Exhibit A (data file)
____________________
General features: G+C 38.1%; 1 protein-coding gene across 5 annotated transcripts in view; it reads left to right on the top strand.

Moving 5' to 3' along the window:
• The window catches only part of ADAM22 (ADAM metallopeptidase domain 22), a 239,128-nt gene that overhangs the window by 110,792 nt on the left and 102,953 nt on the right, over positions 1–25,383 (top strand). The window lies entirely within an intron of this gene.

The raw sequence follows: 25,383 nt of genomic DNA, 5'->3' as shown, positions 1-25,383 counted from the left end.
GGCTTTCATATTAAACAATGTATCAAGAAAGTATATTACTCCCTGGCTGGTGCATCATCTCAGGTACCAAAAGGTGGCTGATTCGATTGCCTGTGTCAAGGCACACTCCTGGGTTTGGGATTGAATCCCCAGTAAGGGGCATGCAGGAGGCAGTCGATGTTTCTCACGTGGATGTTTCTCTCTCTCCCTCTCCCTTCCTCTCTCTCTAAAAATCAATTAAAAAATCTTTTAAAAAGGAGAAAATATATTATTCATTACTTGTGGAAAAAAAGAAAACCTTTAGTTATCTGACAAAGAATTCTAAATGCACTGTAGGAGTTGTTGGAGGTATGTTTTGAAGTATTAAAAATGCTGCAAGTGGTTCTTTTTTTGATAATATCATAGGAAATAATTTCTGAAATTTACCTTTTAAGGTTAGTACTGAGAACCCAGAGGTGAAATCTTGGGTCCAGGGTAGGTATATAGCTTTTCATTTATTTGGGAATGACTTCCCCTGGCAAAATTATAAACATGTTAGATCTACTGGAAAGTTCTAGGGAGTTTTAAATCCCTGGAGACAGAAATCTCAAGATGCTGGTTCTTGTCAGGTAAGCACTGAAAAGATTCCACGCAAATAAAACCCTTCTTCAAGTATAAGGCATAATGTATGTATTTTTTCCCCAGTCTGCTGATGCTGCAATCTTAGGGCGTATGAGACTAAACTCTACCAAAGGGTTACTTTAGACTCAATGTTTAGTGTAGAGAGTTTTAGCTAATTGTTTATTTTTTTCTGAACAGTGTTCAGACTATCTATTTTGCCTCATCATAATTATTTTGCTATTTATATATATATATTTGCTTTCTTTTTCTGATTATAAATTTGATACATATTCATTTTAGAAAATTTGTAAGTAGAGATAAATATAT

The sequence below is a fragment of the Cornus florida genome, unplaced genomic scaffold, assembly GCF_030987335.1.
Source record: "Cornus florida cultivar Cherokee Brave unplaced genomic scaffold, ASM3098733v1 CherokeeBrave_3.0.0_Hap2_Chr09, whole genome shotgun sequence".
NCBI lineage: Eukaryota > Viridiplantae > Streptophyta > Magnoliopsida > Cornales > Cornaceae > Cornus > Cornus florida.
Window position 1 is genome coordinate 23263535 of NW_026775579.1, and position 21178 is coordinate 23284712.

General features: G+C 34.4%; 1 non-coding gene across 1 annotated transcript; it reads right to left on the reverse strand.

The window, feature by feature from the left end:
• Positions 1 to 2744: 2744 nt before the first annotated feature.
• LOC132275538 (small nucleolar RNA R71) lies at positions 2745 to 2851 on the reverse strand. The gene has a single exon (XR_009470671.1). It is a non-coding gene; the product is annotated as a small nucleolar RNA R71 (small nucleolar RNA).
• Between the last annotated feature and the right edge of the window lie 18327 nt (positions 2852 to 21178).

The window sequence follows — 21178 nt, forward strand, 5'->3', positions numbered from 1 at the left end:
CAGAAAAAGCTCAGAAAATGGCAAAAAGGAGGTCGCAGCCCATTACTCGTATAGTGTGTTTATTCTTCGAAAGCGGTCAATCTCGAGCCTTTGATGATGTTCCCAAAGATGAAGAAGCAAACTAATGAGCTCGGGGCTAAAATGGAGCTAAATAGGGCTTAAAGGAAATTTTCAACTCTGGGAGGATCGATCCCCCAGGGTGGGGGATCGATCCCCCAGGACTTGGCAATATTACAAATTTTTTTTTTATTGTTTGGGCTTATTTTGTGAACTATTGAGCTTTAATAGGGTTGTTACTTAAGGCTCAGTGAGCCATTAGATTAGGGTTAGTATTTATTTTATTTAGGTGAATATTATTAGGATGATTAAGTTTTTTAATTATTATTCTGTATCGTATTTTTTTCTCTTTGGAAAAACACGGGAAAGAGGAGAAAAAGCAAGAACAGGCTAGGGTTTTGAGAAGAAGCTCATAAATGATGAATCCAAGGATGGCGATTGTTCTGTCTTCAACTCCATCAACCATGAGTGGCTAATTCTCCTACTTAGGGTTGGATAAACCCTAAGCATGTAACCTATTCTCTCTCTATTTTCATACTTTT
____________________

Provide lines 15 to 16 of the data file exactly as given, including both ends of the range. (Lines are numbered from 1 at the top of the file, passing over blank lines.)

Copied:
The window sequence follows — 21178 nt, forward strand, 5'->3', positions numbered from 1 at the left end:
CAGAAAAAGCTCAGAAAATGGCAAAAAGGAGGTCGCAGCCCATTACTCGTATAGTGTGTTTATTCTTCGAAAGCGGTCAATCTCGAGCCTTTGATGATGTTCCCAAAGATGAAGAAGCAAACTAATGAGCTCGGGGCTAAAATGGAGCTAAATAGGGCTTAAAGGAAATTTTCAACTCTGGGAGGATCGATCCCCCAGGGTGGGGGATCGATCCCCCAGGACTTGGCAATATTACAAATTTTTTTTTTATTGTTTGGGCTTATTTTGTGAACTATTGAGCTTTAATAGGGTTGTTACTTAAGGCTCAGTGAGCCATTAGATTAGGGTTAGTATTTATTTTATTTAGGTGAATATTATTAGGATGATTAAGTTTTTTAATTATTATTCTGTATCGTATTTTTTTCTCTTTGGAAAAACACGGGAAAGAGGAGAAAAAGCAAGAACAGGCTAGGGTTTTGAGAAGAAGCTCATAAATGATGAATCCAAGGATGGCGATTGTTCTGTCTTCAACTCCATCAACCATGAGTGGCTAATTCTCCTACTTAGGGTTGGATAAACCCTAAGCATGTAACCTATTCTCTCTCTATTTTCATACTTTT